Entry from log book marking the first day that EDSAC was in operation: “May 6th 1949. Machine in operation for first time. Printed a table of squares (0-99), time for programme 2 mins, 35 sec. Four tanks of battery 1 in operation”. Reproduced with kind permission of Computer Laboratory, University of Cambridge
EDSAC is noteworthy for marking the transition from “test to tool” in civilian computing. Maurice Wilkes, EDSAC’s designer, sought to build a multi-purpose, reliable workhorse that would bring unrivalled calculating power to University of Cambridge researchers. His aim wasn’t to be at the cutting edge of engineering; rather to be at the forefront of delivering a computer-powered general calculation service. Above all else, Wilkes wanted EDSAC to be a practical computer, useful and accessible to a wide range of researchers.
Short film celebrating the work of EDSAC’s team, led by Maurice Wilkes, produced by Google
In May 1949 EDSAC became the world’s first general purpose stored program computer to enter regular service, transforming scientific research at the University of Cambridge by making it possible to speedily tackle analyses of previously impractical scale, across disciplines as varied as astronomy, economics, biology and more.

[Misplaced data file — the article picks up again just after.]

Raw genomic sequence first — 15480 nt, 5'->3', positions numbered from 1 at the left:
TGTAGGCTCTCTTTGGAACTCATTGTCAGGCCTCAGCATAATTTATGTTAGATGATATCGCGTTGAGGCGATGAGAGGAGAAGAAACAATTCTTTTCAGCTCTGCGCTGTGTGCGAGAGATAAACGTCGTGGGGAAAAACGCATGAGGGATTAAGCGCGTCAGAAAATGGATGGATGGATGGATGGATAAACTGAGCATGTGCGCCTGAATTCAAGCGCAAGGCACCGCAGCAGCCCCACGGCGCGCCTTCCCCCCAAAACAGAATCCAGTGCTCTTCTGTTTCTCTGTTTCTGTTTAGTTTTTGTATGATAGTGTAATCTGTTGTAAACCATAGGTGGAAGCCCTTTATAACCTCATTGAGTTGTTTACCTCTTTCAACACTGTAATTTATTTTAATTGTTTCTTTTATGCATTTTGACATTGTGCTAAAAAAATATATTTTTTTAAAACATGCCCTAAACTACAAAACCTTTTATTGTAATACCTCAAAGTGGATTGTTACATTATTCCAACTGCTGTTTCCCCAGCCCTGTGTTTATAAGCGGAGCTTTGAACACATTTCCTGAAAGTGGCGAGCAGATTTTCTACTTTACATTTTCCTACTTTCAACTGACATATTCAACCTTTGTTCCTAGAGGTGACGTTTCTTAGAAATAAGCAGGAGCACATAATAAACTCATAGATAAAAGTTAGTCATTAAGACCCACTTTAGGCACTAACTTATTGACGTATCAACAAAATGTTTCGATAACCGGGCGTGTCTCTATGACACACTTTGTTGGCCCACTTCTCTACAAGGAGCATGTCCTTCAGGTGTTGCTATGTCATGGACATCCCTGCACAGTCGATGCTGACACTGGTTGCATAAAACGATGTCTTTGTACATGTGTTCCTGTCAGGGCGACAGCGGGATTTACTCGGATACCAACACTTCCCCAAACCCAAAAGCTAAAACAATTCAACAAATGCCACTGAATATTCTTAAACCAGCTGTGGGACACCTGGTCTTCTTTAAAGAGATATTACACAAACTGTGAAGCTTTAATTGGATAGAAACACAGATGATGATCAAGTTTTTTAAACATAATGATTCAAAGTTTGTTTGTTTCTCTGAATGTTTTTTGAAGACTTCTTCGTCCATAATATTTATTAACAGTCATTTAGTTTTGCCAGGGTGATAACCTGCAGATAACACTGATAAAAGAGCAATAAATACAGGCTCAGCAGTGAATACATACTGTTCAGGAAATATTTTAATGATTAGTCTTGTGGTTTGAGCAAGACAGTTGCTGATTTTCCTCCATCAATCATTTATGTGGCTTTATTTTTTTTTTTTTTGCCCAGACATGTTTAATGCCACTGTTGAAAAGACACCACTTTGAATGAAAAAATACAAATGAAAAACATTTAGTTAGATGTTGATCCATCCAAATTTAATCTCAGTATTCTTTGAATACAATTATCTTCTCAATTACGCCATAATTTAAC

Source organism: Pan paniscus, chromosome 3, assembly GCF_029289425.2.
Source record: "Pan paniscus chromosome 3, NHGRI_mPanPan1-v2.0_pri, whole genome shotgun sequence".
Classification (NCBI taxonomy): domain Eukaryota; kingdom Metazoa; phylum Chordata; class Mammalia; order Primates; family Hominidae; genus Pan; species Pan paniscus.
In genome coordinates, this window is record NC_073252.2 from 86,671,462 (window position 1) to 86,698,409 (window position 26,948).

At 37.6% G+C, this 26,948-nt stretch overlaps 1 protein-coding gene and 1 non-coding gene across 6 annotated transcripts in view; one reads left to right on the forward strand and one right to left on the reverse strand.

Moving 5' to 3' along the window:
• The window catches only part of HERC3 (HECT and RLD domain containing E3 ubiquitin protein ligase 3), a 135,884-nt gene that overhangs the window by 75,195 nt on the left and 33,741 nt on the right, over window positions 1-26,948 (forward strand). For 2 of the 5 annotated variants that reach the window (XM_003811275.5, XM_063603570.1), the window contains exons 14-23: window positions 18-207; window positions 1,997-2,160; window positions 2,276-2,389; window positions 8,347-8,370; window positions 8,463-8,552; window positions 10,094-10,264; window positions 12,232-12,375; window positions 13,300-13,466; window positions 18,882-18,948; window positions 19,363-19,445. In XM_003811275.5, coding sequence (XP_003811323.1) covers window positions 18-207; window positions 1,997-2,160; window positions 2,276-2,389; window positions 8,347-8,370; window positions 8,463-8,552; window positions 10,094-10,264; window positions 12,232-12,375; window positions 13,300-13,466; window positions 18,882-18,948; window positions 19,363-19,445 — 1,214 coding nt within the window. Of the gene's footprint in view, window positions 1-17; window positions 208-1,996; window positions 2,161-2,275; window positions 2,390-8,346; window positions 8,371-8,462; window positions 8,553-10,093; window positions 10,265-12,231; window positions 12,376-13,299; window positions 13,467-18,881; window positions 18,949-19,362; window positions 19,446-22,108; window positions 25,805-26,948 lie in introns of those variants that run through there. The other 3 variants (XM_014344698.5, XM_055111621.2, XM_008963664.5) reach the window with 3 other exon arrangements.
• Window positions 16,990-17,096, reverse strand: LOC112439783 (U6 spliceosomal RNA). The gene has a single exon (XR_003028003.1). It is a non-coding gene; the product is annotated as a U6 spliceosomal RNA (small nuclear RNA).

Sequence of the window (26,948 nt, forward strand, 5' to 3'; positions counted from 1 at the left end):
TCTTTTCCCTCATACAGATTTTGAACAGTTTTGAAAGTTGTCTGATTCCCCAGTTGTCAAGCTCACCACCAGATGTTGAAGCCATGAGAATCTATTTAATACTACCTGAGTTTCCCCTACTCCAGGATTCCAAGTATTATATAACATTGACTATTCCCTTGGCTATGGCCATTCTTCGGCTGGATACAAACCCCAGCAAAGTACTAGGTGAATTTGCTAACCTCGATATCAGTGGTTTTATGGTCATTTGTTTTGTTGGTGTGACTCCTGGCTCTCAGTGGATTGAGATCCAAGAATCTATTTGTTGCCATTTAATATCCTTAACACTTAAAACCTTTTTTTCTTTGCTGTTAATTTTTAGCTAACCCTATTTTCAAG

But EDSAC’s legacy stretches far further. Subroutines—a central tenet of programming today—were invented by David Wheeler to make it easier to program EDSAC by re-using lines of existing code. The world’s first computer science diploma had EDSAC as its foundation. The world’s first business computer was built with EDSAC as a prototype.
Sadly, little remains physically of EDSAC today. That’s why a team of U.K. volunteers have embarked on an ambitious project to construct a working replica of the original EDSAC, in partnership with The National Museum of Computing. We’re delighted to support the EDSAC Rebuild Project, and we look forward to welcoming it back to regular service—as a reminder of the U.K.’s illustrious computing past.